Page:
Experimental Archaeology 101 or Building Old School

A hallmark of a Mimbres archeological site is masonry construction.  While other cultural groups built with adobe, the Mimbres built with stone that was covered in stucco.  Evidence of this stucco was recovered from the presumptive Mimbres hamlet discovered at the Painted Pony Resort and in an effort to understand the building techniques used a replica wall was built around the wellhead and pressure tank at the Rustic Cabin on the estate.

The first step in the process was to find a suitable source of rock for the walls.  This was located at the outflow of a large arroyo on the property and a number of trips were made collecting and transporting rock to the Rustic Cabin.  The next step involved making small (1/4-1/2") gravel for inclusion in stucco mix.  Surface material from a sandy arroyo provided the starting material and after sifting out the sand, the residual small rock was collected.  Although clay pits were located, commercially prepared stucco/mortar mix was chosen as the binding/filling agent because of its longevity as opposed to using local clay which would require constant maintenance.

The site chosen for the replica walls was the well head and pressure tank at the Rustic Cabin.  After running electricity to the site for pipe heating tape, a free standing rock wall was constructed from the rocks collected previously. After a first pass on building the wall it was noted a number of openings and spaces existed.  These spaces were filled with smaller rock before applying the stucco.  Stucco was made using the small gravel mixed with mortar mix (at a ratio of 2:1, mortar to rock) and then applied by hand to all exposed cracks between the rocks inside and out.  The results of replicating a Mimbres style rock wall indicate that building rooms was a slow laborious process and partially explains the location chosen for the hamlet, with access to building materials and clay found on the east side of the San Simon riverbed.  The amount of effort taken to build this small reproduction also suggests the quality of workmanship should vary from the Mimbres field houses and hamlets when compared with the larger classic period villages.  It is only hoped the reproduction wall will be around in 800 years like the hamlet.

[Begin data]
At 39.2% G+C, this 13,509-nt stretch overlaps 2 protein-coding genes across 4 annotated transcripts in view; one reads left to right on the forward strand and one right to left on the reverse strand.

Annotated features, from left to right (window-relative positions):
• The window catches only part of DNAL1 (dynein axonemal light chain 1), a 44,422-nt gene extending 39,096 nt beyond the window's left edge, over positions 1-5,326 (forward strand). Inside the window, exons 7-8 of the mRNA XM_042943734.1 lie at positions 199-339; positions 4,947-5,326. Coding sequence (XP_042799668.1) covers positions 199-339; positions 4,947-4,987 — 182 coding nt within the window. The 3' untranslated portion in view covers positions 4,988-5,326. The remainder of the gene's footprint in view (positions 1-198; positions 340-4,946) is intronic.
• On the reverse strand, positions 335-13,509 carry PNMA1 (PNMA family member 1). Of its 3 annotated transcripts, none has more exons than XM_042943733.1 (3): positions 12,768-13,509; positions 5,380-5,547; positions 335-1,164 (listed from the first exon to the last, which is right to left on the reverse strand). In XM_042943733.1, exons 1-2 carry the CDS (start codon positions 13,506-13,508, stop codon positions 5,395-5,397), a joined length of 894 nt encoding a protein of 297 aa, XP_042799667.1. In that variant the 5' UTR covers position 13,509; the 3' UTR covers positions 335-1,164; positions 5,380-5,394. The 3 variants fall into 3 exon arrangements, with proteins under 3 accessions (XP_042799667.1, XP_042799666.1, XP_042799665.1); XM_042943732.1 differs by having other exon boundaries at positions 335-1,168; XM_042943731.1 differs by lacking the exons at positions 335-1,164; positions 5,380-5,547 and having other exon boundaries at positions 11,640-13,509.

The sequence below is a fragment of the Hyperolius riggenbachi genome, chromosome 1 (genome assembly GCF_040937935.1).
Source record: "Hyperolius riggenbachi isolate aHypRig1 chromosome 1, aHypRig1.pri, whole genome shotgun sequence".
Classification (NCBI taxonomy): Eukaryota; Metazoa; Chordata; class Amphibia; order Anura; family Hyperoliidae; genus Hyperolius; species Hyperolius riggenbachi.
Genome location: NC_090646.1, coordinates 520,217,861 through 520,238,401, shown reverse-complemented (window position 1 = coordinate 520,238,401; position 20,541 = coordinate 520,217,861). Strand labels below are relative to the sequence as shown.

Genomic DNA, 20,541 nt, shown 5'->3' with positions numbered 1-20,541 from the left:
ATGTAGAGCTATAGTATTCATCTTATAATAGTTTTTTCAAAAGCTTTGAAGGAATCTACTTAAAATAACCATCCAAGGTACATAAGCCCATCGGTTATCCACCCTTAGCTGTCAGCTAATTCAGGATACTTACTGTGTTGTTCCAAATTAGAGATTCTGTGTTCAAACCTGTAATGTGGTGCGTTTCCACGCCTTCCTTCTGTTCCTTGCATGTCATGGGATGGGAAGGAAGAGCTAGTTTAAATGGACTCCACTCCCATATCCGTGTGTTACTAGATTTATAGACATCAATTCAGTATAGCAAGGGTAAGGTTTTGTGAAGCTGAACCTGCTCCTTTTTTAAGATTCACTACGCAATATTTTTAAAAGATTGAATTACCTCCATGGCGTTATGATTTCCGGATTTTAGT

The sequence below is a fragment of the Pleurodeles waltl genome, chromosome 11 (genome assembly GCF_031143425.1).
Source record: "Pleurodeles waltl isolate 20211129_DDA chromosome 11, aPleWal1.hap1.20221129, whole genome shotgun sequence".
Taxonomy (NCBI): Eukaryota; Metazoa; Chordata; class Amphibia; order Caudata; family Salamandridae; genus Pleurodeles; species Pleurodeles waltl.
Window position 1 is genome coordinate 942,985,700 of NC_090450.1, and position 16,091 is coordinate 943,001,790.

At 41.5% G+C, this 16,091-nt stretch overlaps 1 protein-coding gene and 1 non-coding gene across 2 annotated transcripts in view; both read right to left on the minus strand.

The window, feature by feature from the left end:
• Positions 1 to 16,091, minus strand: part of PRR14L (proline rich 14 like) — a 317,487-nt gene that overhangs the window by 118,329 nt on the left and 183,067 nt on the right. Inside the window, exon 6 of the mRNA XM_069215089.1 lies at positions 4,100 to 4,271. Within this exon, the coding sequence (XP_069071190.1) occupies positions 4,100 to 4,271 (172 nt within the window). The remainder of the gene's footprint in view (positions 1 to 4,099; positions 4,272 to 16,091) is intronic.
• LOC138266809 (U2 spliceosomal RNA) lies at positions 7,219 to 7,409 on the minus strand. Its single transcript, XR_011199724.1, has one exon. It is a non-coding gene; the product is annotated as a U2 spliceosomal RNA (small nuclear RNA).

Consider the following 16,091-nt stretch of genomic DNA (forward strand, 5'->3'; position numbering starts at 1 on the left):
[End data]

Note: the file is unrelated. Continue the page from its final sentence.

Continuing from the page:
Stucco from the hamlet.  Note the inclusion of small rocks creating a clay based concrete.
rustic cabin well
Well head and pressure tank site

building with rocks
Free standing wall around the well head and pressure tank

rock wall
The free standing Mimbres style rock wall with locally produced rock stucco filling open spaces.


  1. Looks like you have it figured all out, what will you be up to next?

  2. Yes, the experiment in Mimbres style wall construction worked out well. The amount of rock that was required was amazing and a single person or family would have invested a significant amount of energy in building even a small room, so I suspect this was an ongoing process and included multiple families. I got side tracked on locating survey markers that define the old wolfsong ranch just to the east of PPR, which is how I found Apan.

  3. I found your blog while searching in search engines, and it is a wonderful one.

  4. Thank you, I'm pleased you enjoyed reading about life in the San Simon Valley and the Painted Pony Resort.

  5. Always love to read your blog. It's about time we headed to your side of the mountain. Do you have a contact number on your blog for reservations or maybe I should just click on the link now that I think about it.Take care and we might see soon.

  6. Glad to here ya'll enjoy the posts. The east side of the Chiricahua mountains has a slightly different flavor since the San Simon Valley is narrower than Sulphur Springs Valley, it is more personal and intimate (well as intimate as big lanscape can get). Hope to see ya'll on this side of the mountains soon.